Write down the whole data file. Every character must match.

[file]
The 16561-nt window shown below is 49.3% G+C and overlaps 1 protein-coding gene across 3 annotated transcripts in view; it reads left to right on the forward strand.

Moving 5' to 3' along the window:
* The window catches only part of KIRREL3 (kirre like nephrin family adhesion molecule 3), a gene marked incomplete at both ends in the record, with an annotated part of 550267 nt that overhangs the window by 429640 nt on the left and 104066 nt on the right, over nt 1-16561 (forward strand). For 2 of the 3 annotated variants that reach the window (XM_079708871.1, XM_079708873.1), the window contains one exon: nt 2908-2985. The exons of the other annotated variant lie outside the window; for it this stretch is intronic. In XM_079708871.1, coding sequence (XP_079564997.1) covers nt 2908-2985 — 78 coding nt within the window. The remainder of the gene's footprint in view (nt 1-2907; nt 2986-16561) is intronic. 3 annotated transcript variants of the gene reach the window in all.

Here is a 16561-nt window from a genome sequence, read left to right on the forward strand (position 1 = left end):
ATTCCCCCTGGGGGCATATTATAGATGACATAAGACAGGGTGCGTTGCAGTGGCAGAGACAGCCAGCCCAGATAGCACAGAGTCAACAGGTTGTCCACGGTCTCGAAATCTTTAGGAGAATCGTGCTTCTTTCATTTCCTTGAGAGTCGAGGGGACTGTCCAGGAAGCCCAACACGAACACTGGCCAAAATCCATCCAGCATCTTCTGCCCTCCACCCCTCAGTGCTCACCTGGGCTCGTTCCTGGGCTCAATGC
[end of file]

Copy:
The 16561-nt window shown below is 49.3% G+C and overlaps 1 protein-coding gene across 3 annotated transcripts in view; it reads left to right on the forward strand.

Moving 5' to 3' along the window:
* The window catches only part of KIRREL3 (kirre like nephrin family adhesion molecule 3), a gene marked incomplete at both ends in the record, with an annotated part of 550267 nt that overhangs the window by 429640 nt on the left and 104066 nt on the right, over nt 1-16561 (forward strand). For 2 of the 3 annotated variants that reach the window (XM_079708871.1, XM_079708873.1), the window contains one exon: nt 2908-2985. The exons of the other annotated variant lie outside the window; for it this stretch is intronic. In XM_079708871.1, coding sequence (XP_079564997.1) covers nt 2908-2985 — 78 coding nt within the window. The remainder of the gene's footprint in view (nt 1-2907; nt 2986-16561) is intronic. 3 annotated transcript variants of the gene reach the window in all.

Here is a 16561-nt window from a genome sequence, read left to right on the forward strand (position 1 = left end):
ATTCCCCCTGGGGGCATATTATAGATGACATAAGACAGGGTGCGTTGCAGTGGCAGAGACAGCCAGCCCAGATAGCACAGAGTCAACAGGTTGTCCACGGTCTCGAAATCTTTAGGAGAATCGTGCTTCTTTCATTTCCTTGAGAGTCGAGGGGACTGTCCAGGAAGCCCAACACGAACACTGGCCAAAATCCATCCAGCATCTTCTGCCCTCCACCCCTCAGTGCTCACCTGGGCTCGTTCCTGGGCTCAATGC